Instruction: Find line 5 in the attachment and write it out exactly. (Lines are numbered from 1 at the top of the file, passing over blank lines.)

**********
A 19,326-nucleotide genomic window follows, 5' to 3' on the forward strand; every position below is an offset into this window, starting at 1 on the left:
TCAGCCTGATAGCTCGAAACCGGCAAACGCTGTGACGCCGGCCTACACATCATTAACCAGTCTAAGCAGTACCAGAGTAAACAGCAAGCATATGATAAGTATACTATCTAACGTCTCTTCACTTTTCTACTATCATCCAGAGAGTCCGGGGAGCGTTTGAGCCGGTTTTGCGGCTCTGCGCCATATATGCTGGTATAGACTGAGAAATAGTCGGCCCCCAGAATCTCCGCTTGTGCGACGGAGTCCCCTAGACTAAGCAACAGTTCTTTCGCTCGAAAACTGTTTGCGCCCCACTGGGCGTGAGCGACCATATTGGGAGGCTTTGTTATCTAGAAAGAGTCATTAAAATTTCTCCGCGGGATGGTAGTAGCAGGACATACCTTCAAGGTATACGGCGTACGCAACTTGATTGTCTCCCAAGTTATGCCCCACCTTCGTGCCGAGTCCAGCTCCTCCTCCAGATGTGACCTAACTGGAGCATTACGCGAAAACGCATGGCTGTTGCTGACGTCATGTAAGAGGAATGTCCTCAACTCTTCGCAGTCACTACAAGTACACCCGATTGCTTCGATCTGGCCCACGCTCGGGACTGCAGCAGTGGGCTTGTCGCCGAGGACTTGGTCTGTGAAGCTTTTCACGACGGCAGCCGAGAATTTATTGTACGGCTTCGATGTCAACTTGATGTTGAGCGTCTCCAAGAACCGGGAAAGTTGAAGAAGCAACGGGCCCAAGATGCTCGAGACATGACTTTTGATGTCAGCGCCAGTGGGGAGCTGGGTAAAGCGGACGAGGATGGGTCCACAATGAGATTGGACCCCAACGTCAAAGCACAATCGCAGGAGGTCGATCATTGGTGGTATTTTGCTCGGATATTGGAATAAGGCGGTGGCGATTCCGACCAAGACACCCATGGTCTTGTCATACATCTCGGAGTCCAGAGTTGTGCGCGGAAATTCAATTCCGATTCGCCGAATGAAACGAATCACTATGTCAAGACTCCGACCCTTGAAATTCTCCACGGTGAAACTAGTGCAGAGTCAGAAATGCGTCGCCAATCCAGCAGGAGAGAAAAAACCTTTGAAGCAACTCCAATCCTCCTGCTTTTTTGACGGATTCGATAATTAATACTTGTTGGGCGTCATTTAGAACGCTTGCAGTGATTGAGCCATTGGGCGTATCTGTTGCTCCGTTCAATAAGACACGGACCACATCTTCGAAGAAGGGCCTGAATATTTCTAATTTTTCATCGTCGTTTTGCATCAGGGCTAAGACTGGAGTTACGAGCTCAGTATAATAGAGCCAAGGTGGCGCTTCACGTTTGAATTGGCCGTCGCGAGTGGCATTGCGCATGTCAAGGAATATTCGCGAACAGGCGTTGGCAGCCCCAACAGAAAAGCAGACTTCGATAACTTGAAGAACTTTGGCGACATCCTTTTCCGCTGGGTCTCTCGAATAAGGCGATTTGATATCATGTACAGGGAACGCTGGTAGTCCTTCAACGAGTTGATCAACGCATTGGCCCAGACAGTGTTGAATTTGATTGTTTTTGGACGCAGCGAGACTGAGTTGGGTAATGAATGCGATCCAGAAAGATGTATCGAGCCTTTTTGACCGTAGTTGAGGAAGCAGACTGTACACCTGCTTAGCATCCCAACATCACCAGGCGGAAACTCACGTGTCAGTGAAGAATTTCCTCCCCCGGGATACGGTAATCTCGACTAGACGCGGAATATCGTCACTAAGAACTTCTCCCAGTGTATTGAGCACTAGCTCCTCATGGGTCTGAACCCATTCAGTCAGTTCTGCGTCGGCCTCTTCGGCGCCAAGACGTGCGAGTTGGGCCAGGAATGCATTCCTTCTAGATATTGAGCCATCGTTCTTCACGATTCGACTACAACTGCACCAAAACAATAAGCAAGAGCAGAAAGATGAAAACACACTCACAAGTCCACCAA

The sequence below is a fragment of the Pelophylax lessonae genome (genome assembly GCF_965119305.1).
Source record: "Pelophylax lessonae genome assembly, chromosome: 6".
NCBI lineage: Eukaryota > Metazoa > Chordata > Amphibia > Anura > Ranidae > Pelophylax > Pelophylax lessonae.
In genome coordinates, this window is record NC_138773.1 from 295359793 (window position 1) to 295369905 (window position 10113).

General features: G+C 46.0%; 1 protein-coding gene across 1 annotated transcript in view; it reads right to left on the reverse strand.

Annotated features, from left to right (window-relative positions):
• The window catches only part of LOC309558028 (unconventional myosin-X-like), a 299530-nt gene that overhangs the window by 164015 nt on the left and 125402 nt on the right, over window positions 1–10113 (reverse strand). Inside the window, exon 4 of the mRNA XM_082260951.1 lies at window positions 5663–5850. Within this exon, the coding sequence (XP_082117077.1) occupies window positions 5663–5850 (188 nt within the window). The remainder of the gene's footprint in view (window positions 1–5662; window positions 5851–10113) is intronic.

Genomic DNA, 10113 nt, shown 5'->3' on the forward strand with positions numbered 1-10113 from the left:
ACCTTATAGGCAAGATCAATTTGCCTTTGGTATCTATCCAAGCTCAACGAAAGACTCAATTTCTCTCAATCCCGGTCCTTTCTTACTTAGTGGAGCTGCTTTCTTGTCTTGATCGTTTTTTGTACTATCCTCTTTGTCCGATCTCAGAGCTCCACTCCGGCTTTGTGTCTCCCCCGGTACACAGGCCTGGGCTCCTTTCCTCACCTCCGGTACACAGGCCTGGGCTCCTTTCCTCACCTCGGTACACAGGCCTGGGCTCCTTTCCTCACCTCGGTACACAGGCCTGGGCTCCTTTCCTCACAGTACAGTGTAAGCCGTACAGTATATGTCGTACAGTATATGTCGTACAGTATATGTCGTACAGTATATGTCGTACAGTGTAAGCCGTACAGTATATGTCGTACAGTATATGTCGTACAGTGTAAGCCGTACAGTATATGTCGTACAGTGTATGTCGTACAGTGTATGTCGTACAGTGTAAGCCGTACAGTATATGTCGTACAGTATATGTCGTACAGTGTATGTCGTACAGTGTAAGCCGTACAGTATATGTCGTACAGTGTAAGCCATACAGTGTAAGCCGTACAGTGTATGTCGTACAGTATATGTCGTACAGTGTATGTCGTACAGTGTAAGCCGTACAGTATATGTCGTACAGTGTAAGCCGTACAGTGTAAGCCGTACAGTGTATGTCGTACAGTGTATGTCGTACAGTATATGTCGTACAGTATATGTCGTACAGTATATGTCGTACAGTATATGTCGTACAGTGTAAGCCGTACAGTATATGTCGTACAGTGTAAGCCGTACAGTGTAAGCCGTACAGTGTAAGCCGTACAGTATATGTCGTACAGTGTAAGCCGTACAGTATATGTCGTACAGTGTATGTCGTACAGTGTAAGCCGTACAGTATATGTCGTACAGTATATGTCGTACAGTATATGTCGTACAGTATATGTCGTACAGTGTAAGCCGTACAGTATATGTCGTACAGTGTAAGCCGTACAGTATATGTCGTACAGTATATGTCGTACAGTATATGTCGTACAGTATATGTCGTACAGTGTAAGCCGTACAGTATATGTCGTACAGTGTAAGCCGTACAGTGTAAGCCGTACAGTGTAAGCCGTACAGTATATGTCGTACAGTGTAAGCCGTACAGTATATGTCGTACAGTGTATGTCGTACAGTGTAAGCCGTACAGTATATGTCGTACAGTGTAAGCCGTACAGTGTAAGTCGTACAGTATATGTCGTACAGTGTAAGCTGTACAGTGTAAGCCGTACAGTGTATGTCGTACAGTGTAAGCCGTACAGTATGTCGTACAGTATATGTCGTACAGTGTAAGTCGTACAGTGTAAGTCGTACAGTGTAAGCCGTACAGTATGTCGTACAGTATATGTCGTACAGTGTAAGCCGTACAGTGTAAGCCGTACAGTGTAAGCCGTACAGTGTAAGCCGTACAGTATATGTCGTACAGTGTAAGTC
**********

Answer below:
NCBI lineage: Eukaryota > Metazoa > Chordata > Amphibia > Anura > Ranidae > Pelophylax > Pelophylax lessonae.